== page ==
How to be a true Parisian: Christmas shopping at the Bon Marché
As distinctive as the city itself, there is something that the entire world envies in Paris. The Eiffel Tower? No, I am talking about the Parisiennes.
The Parisienne has become much more than a woman living in Paris: an icon. Suffice to see the abundant literature dedicated to her tastes, habits and secrets to understand the power of attraction that Parisian women have exerted and continue to wield around the world.
We’d rather let the experts dissert about the “why” of this worldwide fascination and share with you our secrets to live the city like a true Parisienne. With Christmas around the corner, it is the perfect time to introduce you to our beloved neighbor: Le Bon Marché. While the tourist buses like to hoard boulevard Haussmann, those in the know prefer the more refined charm of the iconic department store of the Rive Gauche.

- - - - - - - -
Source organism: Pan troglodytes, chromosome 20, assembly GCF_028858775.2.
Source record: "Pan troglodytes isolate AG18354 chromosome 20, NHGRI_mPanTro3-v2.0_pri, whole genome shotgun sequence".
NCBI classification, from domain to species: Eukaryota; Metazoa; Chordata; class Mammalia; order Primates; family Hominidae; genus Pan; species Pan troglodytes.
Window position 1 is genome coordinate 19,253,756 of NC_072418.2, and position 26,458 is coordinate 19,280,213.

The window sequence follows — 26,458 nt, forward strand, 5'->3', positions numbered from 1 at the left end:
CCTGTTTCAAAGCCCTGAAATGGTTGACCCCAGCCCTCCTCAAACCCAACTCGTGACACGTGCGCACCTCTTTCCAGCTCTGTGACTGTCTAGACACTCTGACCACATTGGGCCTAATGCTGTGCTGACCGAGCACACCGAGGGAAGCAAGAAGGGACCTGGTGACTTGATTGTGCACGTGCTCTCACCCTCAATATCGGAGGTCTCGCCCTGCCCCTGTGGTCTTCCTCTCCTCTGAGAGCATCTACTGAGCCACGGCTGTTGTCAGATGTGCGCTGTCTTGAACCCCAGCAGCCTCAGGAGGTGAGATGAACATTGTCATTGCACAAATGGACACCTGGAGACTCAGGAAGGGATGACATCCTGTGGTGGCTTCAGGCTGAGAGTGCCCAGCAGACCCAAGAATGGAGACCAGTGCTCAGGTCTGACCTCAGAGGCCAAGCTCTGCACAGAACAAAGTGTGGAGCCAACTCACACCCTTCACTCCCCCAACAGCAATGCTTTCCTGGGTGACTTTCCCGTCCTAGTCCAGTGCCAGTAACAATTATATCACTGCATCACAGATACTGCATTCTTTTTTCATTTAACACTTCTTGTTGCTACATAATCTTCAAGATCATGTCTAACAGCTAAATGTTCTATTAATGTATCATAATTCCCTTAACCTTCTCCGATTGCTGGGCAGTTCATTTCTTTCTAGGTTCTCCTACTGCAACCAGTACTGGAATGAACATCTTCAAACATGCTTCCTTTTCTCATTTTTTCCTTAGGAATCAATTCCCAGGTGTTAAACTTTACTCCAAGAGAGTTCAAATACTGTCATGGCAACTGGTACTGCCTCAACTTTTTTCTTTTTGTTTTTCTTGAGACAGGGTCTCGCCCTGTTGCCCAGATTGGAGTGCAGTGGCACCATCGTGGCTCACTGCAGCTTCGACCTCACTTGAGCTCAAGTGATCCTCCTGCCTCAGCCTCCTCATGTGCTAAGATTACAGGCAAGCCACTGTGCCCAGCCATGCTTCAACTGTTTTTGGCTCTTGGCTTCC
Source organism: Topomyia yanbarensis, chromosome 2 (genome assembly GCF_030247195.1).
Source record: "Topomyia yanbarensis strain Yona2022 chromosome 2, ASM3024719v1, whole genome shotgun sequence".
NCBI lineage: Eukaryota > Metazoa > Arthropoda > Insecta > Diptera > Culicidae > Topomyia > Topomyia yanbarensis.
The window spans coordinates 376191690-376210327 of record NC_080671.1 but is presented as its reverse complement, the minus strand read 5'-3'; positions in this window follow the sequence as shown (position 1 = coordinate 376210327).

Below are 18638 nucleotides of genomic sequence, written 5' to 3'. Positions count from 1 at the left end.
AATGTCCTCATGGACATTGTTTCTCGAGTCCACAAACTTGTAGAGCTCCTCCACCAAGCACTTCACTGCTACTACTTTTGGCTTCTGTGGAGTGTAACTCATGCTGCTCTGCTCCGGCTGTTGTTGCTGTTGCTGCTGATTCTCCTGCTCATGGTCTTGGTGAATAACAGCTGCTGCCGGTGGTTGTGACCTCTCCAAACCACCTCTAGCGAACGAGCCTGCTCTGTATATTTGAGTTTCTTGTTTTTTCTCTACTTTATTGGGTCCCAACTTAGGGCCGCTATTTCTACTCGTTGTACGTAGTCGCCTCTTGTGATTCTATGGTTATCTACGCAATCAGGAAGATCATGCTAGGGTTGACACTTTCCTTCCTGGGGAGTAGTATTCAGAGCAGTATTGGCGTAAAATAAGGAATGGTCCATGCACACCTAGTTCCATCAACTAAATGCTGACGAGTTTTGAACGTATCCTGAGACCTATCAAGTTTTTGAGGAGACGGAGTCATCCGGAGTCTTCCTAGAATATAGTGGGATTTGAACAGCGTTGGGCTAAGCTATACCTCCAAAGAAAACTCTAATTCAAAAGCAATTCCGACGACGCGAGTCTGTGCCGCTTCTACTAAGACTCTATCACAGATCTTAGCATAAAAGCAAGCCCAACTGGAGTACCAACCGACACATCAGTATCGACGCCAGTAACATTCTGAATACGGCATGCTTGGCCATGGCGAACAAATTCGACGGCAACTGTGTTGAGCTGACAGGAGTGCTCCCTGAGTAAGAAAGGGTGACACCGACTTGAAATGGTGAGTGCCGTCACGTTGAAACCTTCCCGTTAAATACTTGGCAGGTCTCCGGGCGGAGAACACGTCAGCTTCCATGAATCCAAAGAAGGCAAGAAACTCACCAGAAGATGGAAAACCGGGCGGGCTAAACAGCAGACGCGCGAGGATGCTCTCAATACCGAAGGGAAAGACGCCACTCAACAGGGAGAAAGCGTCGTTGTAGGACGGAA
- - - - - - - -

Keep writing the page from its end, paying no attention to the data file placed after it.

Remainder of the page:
The history of the Bon Marché is intrinsically linked with the one of Hotel Lutetia, which was initially erected in 1910 to accommodate the store’s elegant clientele. The store’s prodigious success justifies such an initiative: its founders Aristide and Marguerite Boucicaut are commercial geniuses. Together, they invent the concept of department store as we know it nowadays and the Bon Marché becomes a standard for upscale shopping all around the world.
Did you know? It even stars in one of French literature’s masterpiece, the novel Au Bonheur des Dames by naturalist writer Emile Zola.
Now back to our present thoughts: what will you get your loved ones for Christmas? Well, from books to kitchen accessories, from designer outfits to the most confidential beauty brands, the Bon Marché has literally everything! Besides admiring the tasteful Christmas decorations, you will be able to take your pick from the many gift selections presented thorough the store and even have them personalized.
Bring back this Parisian je-ne-sais-quoi home under the Christmas tree? That is something we’d definitely wish for!
Le Bon Marché, 24 rue de Sèvres, 75006 Paris